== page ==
Mat finally found the black fungus mushrooms I’ve been craving and I had to do a post about them. Perhaps it’s my obsession with Japchae, but I have a strong love affair with black fungus mushroom.
Here’s what they look like dry:
Not very appealing that’s for sure. I soaked them for about 15 minutes, washed them a few times and cut the leafy part throwing out the ‘stem’.
Here’s the brand I used:
Black fungus mushroom has a crazy texture, it’s almost jelly like and crunchy at the same time. You have to try it.
“The fungus grows in frilly masses on dead wood. It is a dark brown color but somewhat translucent. It is usually sold dried and needs to be soaked before use. While almost tasteless, it is prized for its slightly crunchy texture and potential medicinal properties, including its newly discovered anticoagulant properties. Of note, the slight crunchiness persists despite most cooking processes.”
I also like Oyster mushroom, it’s a rather easy going mushroom, not overpowering, but a pleasant soft addition to any dish.
According to Wikipedia:
“The Oyster mushroom, or Pleurotus ostreatus, is a common edible mushroom. It was firstcultivated in Germany as a subsistence measure during World War I and is now grown commercially around the world for food. However, the first documented cultivation was by Kaufert  There is some question about the name Pleurotus corticatus, but no question that he cultivated an oyster mushroom. It is related to the similarly cultivated “king oyster mushroom“. Oyster mushrooms can also be used industrially for mycoremediation purposes. The Oyster mushroom may be considered a medicinal mushroom since it contains statins such as lovastatinwhich work to reduce cholesterol. “
Here are the two mushrooms cooking with garlic:
While that was going on, carrots and broccoli was being prepared:
Oh – I almost forgot, the lotus root; people on Twitter were somewhat confounded with this pic that @Mathieu_LF tweeted:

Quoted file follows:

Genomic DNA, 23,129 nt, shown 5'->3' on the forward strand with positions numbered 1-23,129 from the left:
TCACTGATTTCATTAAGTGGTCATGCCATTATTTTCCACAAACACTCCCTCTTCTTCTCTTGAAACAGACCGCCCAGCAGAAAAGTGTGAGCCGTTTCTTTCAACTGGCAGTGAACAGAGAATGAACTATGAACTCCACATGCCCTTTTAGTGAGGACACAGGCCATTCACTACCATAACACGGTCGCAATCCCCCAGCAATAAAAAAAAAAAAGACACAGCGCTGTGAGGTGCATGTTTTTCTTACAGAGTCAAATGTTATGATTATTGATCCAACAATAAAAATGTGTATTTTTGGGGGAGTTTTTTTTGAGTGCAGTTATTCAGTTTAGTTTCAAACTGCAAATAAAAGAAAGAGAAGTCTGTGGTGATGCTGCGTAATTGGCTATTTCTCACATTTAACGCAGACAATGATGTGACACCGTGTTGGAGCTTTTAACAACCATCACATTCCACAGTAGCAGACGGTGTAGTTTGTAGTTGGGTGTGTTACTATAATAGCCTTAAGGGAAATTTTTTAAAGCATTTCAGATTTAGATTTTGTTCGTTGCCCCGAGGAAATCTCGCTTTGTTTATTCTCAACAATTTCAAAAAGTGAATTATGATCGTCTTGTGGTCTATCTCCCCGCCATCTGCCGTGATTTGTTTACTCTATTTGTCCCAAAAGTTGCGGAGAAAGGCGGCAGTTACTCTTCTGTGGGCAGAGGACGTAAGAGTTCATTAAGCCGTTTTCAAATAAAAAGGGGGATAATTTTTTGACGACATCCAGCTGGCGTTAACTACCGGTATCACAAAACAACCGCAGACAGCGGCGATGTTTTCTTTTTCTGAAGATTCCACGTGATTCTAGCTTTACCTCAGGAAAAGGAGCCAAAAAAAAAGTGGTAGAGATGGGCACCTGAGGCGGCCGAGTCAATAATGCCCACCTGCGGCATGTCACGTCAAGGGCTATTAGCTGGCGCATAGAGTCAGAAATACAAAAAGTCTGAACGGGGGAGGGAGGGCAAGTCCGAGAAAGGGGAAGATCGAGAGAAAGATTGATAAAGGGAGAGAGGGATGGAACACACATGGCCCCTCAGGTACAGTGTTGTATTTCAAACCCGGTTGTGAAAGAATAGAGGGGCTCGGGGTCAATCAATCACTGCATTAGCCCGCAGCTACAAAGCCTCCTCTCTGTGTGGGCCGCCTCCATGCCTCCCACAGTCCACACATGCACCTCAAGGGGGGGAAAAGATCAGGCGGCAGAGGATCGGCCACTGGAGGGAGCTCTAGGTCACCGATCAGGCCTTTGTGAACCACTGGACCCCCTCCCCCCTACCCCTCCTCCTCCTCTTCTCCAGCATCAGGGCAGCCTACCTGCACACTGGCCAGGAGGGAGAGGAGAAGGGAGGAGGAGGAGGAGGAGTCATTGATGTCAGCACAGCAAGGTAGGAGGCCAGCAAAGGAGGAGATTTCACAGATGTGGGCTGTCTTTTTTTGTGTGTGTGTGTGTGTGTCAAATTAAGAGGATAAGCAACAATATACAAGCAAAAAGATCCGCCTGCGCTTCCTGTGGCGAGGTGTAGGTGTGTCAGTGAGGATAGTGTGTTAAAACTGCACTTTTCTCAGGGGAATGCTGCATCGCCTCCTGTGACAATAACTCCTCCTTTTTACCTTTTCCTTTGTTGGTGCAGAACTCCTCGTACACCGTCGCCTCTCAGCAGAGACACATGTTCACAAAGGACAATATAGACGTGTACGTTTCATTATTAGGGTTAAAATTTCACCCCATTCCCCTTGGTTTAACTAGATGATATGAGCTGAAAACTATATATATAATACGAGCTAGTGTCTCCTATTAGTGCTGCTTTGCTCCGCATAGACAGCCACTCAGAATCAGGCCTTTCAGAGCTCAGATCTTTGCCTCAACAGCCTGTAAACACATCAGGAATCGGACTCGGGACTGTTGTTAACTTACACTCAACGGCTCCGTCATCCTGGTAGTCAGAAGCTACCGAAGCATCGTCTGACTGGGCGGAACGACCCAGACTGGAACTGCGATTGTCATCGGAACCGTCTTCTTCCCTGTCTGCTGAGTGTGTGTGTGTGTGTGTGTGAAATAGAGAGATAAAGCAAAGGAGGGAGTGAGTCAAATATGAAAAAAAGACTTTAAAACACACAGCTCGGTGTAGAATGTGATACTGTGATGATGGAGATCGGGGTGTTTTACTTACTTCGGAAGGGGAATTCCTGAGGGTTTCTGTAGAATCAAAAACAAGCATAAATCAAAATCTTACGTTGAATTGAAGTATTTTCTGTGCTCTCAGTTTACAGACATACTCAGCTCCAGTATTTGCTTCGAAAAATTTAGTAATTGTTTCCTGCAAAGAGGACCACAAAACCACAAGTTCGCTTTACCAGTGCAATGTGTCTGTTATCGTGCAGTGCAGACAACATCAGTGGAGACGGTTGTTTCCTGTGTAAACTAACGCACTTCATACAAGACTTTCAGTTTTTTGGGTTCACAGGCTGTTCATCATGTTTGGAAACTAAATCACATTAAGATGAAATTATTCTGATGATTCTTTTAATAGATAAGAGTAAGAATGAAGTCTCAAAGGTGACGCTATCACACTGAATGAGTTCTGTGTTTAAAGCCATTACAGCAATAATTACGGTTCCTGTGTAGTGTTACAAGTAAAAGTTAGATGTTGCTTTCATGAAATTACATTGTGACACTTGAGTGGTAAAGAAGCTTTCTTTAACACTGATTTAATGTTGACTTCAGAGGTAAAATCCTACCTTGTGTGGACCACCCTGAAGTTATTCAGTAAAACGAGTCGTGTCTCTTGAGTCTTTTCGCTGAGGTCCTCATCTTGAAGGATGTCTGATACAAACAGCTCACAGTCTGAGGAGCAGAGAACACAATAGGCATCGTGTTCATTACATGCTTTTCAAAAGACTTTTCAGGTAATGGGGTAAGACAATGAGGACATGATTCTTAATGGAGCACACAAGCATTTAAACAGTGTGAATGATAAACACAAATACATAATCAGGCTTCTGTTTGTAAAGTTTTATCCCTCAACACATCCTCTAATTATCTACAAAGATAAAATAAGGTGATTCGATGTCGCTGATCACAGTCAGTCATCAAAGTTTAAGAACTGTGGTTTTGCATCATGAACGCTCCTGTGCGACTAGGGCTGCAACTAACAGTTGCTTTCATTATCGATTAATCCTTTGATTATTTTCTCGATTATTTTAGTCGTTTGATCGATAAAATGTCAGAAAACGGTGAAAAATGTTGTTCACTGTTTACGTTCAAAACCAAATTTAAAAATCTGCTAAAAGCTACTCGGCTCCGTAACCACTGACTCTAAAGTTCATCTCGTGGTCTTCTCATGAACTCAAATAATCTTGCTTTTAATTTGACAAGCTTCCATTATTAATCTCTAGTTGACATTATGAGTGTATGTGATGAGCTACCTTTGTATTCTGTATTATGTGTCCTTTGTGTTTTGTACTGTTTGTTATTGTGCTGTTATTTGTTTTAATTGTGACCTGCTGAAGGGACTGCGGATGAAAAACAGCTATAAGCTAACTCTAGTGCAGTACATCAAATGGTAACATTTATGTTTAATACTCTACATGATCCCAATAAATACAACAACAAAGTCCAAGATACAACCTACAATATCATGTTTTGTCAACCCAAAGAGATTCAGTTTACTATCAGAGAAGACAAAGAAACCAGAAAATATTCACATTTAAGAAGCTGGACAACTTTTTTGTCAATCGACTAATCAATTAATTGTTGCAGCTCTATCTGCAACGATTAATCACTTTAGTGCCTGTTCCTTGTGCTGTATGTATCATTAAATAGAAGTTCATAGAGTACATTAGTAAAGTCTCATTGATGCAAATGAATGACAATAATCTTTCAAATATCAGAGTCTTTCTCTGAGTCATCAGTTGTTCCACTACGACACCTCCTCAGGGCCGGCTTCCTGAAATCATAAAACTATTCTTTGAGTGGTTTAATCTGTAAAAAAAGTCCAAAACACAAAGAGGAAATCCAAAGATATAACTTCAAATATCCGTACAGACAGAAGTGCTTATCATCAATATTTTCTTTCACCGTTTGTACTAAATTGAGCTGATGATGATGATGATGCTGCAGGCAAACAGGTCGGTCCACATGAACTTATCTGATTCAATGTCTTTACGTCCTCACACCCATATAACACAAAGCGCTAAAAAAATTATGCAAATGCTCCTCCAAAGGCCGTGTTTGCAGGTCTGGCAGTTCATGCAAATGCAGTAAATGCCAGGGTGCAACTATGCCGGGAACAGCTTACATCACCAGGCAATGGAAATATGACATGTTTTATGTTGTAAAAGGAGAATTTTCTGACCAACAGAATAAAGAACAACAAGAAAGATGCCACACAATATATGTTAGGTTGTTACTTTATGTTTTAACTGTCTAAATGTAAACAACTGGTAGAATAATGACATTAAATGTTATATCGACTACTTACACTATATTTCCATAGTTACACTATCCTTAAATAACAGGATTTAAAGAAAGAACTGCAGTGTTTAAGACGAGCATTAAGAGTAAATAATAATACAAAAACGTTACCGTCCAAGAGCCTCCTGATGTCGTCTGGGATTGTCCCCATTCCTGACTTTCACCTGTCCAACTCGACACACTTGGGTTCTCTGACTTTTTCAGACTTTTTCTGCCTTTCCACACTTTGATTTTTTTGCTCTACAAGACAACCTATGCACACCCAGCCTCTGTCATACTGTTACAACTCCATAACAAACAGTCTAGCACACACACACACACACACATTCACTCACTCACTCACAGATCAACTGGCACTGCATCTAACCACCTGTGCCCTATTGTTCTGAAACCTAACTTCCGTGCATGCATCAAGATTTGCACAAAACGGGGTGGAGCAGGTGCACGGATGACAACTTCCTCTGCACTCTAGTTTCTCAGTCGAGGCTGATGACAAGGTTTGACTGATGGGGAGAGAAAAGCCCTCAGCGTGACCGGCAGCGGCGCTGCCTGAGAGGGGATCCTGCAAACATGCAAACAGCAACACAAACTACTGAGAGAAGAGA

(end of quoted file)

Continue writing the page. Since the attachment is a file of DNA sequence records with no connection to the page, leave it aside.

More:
As lotus root doesn’t really have much of a taste I boiled the root in vegetable broth with ginger to give it a taste. Before boiling it, I let it sit in a bowl with vinegar for about 10 minutes to remove the bitter taste.
“Lotus rootlets are often pickled with rice vinegar, sugar, chili and/or garlic. It has a crunchy texture with sweet-tangy flavours. In Asian cuisine, it is popular with salad, prawns, sesame oil and/or coriander leaves. Lotus roots have been found to be rich in dietary fiber,vitamin C, potassium, thiamin, riboflavin, vitamin B6, phosphorus, copper, and manganese, while very low in saturated fat.”
We also made our own soy sauce as @Mathieu_LF might be allergic to soy.
Non-soy Soy Sauce:
- 4 tablespoons vegetable bouillon broth (non salted)
- 4 teaspoons balsamic vinegar
- 2 teaspoons dark molasses
- 1 teaspoon fresh garlic
- 1 1/2 cups water
- 1/2 tablespoon table salt
This is my take on another recipe found here. We actually tripled this recipe as it’s easier to have on hand versus making it each time. It turned out extremely well and I couldn’t believe how easy it was. It took a while to boil down, more so than the recipe suggested, I’d say about 30 minutes, but that might be due to the fact that the recipe wasn’t exact to the stated measurements.
After the vegetables were all stir fried together this is the result:
I think I’ve found my favourite width of Y&Y noodle; light blue.
Very tasty and easy to make, it took no time to cook, just the prep time with all the cutting and peeling.
What’s your favourite mushroom?